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International Agency for Research on Cancer (IARC) - Summaries & Evaluations

ANGELICIN AND SOME SYNTHETIC DERIVATIVES

VOL.: 40 (1986) (p. 291)

CAS No.: 523-50-2
Chem. Abstr. Name: 2H-Furo[2,3-h][1]benzopyran-2-one

5. Summary of Data Reported and Evaluation

5.1 Exposure

Angelicin and its methoxy derivatives occur in a number of plants belonging to the Umbelliferae family. These compounds have been tested clinically in combination with ultraviolet A radiation for use in the treatment of psoriasis. Human exposure occurs through contact with or ingestion of the plants in which these compounds occur.

5.2 Experimental data

Angelicin, 5-methylangelicin and 4,5'-dimethylangelicin, with and without ultraviolet A radiation, were tested for skin carcinogenicity in mice by skin application. All compounds produced skin cancers when administered with ultraviolet A radiation but not when given alone. The presence of some linear psoralen impurities in the methylangelicins cannot be excluded and may have influenced the results obtained. The studies were inadequate to evaluate the systemic carcinogenicity of these compounds. No data were available to evaluate the carcinogenicity to experimental animals of 4,4'-dimethylangelicin or 4,4',6-trimethylangelicin.

No data were available to evaluate the reproductive effects or prenatal toxicity of angelicin or its methyl derivatives.

Angelicin, in the presence of ultraviolet A radiation, bound covalently to isolated DNA and to DNA in bacteria, yeast and cultured mammalian cells. In the dark, both positive and negative findings were observed for mutagenicity in bacteria, but angelicin was not mutagenic to yeast. In the presence of ultraviolet A radiation, it was mutagenic to phage, bacteria and yeast. In the presence of ultraviolet A radiation, but not in the dark, it induced sister chromatid exchanges, chromosomal aberrations and micronuclei in mammalian cells in vitro.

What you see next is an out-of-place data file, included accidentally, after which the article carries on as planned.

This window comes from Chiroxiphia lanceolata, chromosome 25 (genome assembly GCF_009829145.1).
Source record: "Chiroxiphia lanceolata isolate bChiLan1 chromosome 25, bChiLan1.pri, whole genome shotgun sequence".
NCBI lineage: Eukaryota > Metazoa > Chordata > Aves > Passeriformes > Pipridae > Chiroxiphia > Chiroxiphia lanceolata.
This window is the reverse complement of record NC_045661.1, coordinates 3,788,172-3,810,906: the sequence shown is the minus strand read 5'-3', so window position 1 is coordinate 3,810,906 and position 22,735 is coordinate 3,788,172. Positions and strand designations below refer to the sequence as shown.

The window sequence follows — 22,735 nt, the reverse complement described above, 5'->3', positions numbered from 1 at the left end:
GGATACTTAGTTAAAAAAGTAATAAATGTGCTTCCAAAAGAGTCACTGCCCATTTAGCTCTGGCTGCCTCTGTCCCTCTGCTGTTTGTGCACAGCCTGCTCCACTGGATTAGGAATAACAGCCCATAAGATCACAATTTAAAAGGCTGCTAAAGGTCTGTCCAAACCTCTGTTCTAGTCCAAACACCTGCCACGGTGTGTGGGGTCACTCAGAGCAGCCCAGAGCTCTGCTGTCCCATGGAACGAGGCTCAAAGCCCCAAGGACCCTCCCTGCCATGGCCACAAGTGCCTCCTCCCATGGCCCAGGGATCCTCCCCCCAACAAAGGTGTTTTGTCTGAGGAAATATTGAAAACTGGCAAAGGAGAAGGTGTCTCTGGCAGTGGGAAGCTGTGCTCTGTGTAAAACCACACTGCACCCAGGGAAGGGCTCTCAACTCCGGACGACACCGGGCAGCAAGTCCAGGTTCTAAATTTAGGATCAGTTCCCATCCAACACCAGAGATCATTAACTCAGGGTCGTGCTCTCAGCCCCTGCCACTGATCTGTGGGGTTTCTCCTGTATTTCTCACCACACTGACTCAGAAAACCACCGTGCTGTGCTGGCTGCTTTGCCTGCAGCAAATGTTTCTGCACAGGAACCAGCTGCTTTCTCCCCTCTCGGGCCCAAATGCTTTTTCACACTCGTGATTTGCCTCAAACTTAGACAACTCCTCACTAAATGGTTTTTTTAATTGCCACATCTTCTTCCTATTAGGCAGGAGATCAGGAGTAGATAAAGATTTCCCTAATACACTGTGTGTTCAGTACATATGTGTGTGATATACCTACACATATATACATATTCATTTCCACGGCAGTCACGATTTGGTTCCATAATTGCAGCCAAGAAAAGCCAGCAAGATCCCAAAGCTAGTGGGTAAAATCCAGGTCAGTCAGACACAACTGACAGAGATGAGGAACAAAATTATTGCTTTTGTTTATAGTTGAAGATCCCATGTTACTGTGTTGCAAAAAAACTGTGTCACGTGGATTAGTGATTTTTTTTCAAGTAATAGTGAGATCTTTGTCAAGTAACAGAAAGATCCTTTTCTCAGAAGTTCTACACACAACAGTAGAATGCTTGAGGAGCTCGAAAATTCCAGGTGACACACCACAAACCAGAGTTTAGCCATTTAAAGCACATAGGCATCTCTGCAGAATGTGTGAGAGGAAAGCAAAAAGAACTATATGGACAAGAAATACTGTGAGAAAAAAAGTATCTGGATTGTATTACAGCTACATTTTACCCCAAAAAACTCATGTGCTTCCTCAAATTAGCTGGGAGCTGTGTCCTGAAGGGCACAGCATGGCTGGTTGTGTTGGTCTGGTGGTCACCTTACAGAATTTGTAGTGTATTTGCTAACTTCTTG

5-Methylangelicin bound covalently to isolated DNA in the presence of ultraviolet A radiation. It was mutagenic to bacteria both in the dark and in the presence of ultraviolet A radiation. In combination with ultraviolet A radiation, it induced mutations and sister chromatid exchanges in mammalian cells in vitro.

44'-Dimethylangelicin, in the presence of ultraviolet A radiation, bound covalently to isolated DNA and to DNA in bacteria. In the dark, it was not mutagenic to Salmonella typhimurium. In the presence of ultraviolet A radiation, it was mutagenic to Escherichia coli and induced cytoplastic petite mutations in Saccharomyces cerevisiae.

4,5'-Dimethylangelicin, in the presence of ultraviolet A radiation, bound covalently to isolated DNA and to DNA in cultured mouse tumour cells and was mutagenic to bacteria, yeast and cultured Chinese hamster cells.

4,4',6-Trimethylangelicin, in the presence of ultraviolet A radiation, bound covalently to isolated DNA. In the dark, it was not mutagenic to Salmonella typhimurium. In the presence of ultraviolet A radiation, it was mutagenic to Escherichia coli.

4.3 Human data

No case report or epidemiological study of the carcinogenicity of angelicin or its synthetic methyl derivatives was available to the Working Group.

5.4 Evaluation

There is limited evidence for the carcinogenicity to experimental animals of angelicin, 5-methylangelicin and 4,5'-dimethylangelicin in combination with ultraviolet A radiation. There is inadequate evidence for the carcinogenicity of these compounds to experimental animals in the absence of ultraviolet A radiation.

No data were available to evaluate the carcinogenicity to experimental animals of 4,4'-dimethylangelicin or 4,4',6-trimethylangelicin.

No evaluation could be made of the carcinogenicity of angelicin or its methyl derivatives to humans.

For definition of the italicized terms, see Preamble Evaluation.

Subsequent evaluation: Suppl. 7 (1987) (p. 57: Group 3)

Synonyms


Last updated: 22 April 1998






















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